Researchers Hoping To ‘Eliminate Death’ By 2045, Working On Humanoid Robot Avatars

It is estimated that a total of 55.3 million people die each year, equivalent to almost 2 every single second. Death is a fact of life, or so we thought. A project by the name of Russia 2045 is ambitiously attempting to conquer immortality in as little as 33 years by way of creating humanoid robots that have human personalities stored on artificial brains.

The whole project seems crazily ambitious, insomuch that the social initiative – which is founded and led by Russian media billionaire Dmitry Itskov – is driven by the ideological belief that immortality is within our grasp and that by 2045, artificial bodies will surpass existing human bodies in terms of functionality and “will achieve perfection of form”. The ‘Manifesto of the “Russia 2045” Strategic Social Movement’ also indicates the possibility of such avatars acting as an “extension of [people’s] lives…after the resources of the biological body have been exhausted.”

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“Modern civilization, with its space stations, nuclear submarines, iPhones and Segways can not saveScientists from Russia 2045 have so far developed one half of an android. Admittedly creepy, the robot so far only has basic facial recognition and can move its arms and fingers. Still, its creators are hoping it will be walking in a year or two. mankind from the limitations in the physical abilities of our bodies, nor from diseases and death. We are not satisfied with modern achievements of scientific and technical progress. We believe that it is possible and necessary to eliminate aging and even death, and to overcome the fundamental limits of the physical and mental capabilities currently set by the restrictions of the physical body.”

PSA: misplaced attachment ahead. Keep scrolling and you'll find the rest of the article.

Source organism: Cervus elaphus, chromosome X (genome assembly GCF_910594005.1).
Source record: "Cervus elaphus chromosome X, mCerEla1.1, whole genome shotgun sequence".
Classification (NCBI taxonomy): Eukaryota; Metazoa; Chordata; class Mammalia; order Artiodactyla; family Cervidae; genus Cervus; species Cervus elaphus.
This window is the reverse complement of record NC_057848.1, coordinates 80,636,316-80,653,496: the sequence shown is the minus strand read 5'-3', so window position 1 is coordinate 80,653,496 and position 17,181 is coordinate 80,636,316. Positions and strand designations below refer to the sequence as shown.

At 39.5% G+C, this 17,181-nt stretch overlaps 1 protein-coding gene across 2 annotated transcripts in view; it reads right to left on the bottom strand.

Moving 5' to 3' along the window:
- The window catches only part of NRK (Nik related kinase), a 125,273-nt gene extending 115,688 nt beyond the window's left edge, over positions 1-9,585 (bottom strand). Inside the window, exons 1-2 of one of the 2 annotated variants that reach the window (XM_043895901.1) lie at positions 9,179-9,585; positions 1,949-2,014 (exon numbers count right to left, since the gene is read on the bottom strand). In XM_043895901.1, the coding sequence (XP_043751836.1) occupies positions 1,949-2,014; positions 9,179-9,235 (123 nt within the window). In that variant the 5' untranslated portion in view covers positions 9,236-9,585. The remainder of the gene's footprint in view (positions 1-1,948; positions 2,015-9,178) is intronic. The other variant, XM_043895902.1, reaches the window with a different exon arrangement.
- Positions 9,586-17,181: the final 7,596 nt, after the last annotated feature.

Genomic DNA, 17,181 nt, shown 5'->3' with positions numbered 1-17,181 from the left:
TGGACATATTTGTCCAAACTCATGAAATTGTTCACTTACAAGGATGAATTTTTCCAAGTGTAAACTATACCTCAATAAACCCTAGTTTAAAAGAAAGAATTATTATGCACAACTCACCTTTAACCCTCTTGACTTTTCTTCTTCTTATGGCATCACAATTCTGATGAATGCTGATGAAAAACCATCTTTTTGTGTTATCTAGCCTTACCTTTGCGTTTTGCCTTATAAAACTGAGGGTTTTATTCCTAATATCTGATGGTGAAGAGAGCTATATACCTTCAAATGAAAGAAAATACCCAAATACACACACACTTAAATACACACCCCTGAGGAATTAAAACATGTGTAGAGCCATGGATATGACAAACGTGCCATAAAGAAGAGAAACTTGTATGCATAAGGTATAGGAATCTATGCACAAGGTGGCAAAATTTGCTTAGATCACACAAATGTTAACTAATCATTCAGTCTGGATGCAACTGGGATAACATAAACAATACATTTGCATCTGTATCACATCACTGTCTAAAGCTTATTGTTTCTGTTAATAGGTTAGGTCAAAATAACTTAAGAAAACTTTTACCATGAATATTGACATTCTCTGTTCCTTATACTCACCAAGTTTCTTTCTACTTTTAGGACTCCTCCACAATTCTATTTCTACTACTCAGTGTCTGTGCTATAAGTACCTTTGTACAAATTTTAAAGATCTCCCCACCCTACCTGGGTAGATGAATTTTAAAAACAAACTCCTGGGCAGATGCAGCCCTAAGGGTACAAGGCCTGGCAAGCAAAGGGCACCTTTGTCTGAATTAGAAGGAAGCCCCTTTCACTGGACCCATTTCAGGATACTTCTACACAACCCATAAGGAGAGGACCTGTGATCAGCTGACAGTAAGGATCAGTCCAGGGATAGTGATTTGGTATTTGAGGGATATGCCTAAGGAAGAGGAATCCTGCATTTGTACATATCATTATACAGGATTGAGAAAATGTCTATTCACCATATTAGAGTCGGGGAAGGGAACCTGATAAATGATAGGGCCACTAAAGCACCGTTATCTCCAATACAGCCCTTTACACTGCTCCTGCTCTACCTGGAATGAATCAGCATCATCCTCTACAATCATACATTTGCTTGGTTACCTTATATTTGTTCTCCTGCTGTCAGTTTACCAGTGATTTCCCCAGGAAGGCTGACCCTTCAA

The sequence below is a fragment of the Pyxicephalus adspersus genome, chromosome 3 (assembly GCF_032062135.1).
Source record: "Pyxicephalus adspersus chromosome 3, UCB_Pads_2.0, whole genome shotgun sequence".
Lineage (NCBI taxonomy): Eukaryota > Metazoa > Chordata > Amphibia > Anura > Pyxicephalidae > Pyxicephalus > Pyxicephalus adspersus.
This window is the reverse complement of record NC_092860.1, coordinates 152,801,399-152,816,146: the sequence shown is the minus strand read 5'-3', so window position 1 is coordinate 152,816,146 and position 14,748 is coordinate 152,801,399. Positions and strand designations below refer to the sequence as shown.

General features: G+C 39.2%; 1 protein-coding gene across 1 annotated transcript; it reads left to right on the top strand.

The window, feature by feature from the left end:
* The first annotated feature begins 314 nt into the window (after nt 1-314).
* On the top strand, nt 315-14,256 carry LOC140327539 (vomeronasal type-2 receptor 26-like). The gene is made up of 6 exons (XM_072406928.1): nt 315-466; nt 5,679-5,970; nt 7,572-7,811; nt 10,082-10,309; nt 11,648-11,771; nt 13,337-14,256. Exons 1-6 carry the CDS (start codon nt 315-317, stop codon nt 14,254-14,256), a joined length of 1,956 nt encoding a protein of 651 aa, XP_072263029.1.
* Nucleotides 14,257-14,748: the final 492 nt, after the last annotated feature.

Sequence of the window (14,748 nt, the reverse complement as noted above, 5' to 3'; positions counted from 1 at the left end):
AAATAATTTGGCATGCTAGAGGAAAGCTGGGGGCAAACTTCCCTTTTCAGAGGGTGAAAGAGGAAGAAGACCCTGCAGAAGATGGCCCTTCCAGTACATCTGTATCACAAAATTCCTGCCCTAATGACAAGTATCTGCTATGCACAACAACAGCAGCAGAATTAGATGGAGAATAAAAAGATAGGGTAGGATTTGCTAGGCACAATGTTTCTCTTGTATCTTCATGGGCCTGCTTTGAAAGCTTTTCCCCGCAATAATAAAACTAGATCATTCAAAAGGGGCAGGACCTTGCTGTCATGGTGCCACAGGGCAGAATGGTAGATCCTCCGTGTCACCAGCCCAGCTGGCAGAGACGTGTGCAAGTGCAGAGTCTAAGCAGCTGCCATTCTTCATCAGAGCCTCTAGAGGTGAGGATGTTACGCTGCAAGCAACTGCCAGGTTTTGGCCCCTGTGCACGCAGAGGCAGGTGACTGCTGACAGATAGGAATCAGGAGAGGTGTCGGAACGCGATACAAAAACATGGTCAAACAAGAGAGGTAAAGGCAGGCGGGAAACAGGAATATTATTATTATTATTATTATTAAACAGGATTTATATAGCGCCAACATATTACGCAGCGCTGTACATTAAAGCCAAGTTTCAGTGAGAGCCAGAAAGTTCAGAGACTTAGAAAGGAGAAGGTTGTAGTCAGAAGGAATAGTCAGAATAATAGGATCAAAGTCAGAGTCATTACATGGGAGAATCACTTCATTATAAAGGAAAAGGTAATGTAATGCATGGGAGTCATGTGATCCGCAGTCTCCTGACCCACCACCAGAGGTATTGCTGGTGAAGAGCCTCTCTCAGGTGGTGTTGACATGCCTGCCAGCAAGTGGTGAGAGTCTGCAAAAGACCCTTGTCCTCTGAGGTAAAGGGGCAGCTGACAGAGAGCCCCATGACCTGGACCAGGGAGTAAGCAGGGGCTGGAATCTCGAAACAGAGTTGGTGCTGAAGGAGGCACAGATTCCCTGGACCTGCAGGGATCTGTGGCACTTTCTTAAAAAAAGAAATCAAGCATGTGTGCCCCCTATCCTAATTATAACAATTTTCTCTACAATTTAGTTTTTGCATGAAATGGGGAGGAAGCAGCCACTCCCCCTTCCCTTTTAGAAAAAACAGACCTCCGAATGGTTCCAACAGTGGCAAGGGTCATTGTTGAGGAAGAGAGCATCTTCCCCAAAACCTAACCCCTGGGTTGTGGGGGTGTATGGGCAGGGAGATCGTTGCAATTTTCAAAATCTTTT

On the journey to 2045 and the creation of what the project is calling a “hologram-like avatar” is a total of three steps that the researchers behind it hope to achieve if they are to ultimately meet their goals. By 2020, the group hopes to have developed a robot that can be controlled entirely by the human brain. Just five years after that in 2025, the plan is to be at the point where a brain can be transplanted into a robot, and by 2035 to have successfully developed an avatar with an artificial brain whose personality comes from transferring a humans' at the end of one’s life.

It’s a truly astounding mission statement for Itskov and his team to lay out, and one whose grand ambition is more than a little creepy. If this really is the future we’re heading for, it’ll be one in which the world’s population only ever grows, consistently and at a staggering pace; where the world’s robots slowly overtake the number of humans living on our own fair planet; and one in which it’ll be impossible to tell the living from robotic surrogate. I have more than the faintest inclination that science-fiction authors have been warning us of this very point in the lineage of our race…

Richard Birkett